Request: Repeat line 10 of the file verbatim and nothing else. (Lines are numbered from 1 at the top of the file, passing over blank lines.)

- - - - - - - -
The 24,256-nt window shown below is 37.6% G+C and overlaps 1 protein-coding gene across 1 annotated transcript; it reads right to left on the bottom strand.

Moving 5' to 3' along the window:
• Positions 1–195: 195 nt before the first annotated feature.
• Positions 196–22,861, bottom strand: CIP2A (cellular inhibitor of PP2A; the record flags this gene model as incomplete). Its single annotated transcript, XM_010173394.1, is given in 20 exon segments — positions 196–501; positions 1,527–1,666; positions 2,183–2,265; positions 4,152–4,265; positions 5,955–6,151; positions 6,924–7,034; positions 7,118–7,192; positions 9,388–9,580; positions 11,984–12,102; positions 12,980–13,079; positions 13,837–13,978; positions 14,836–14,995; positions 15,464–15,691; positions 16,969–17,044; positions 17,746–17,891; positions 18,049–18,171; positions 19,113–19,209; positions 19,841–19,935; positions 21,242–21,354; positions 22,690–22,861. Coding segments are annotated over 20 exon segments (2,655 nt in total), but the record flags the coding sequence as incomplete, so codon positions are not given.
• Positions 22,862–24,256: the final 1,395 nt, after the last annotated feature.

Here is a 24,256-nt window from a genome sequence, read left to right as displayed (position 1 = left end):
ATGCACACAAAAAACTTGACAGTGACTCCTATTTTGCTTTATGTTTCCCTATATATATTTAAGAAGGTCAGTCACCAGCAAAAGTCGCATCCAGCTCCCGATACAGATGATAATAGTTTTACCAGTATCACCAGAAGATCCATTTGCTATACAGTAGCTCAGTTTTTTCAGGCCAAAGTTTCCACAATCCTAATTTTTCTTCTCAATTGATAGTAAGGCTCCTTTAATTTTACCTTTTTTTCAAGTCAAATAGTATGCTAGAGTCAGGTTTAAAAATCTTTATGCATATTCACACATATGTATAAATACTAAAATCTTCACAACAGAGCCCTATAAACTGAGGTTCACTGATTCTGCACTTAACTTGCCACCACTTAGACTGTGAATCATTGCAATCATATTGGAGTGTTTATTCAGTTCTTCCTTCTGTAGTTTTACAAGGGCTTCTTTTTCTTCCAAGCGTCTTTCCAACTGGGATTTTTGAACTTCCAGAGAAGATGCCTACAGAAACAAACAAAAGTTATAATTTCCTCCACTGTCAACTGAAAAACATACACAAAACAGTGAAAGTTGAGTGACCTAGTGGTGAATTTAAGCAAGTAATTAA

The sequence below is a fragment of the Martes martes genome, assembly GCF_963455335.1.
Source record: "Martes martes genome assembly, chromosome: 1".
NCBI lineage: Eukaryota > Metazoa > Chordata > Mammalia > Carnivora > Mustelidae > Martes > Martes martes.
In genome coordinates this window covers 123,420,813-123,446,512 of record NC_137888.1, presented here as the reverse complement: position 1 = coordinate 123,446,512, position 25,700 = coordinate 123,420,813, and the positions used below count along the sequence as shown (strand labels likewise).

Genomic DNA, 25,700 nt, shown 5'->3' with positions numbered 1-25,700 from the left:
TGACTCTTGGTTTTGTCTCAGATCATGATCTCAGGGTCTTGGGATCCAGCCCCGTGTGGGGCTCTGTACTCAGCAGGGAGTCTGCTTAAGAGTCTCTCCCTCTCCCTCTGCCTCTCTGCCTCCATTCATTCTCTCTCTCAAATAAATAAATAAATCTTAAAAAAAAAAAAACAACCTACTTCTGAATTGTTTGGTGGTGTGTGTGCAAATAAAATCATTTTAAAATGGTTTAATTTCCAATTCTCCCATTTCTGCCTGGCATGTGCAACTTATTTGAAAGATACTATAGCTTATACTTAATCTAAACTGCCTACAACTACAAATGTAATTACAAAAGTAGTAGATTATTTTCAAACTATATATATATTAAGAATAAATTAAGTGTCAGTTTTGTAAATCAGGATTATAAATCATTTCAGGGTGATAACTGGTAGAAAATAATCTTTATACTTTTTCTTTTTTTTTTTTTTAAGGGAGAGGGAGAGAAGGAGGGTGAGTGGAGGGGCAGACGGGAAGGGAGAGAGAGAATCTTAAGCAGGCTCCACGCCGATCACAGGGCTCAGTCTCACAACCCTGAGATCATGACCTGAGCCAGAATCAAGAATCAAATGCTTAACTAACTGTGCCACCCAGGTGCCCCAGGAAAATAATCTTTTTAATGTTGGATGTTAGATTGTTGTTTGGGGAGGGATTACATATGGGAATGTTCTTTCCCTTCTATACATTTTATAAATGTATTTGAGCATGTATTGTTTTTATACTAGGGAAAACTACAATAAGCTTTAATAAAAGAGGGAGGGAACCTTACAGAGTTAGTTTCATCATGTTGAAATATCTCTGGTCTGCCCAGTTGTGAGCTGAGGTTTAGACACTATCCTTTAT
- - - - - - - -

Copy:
NCBI lineage: Eukaryota > Metazoa > Chordata > Mammalia > Carnivora > Mustelidae > Martes > Martes martes.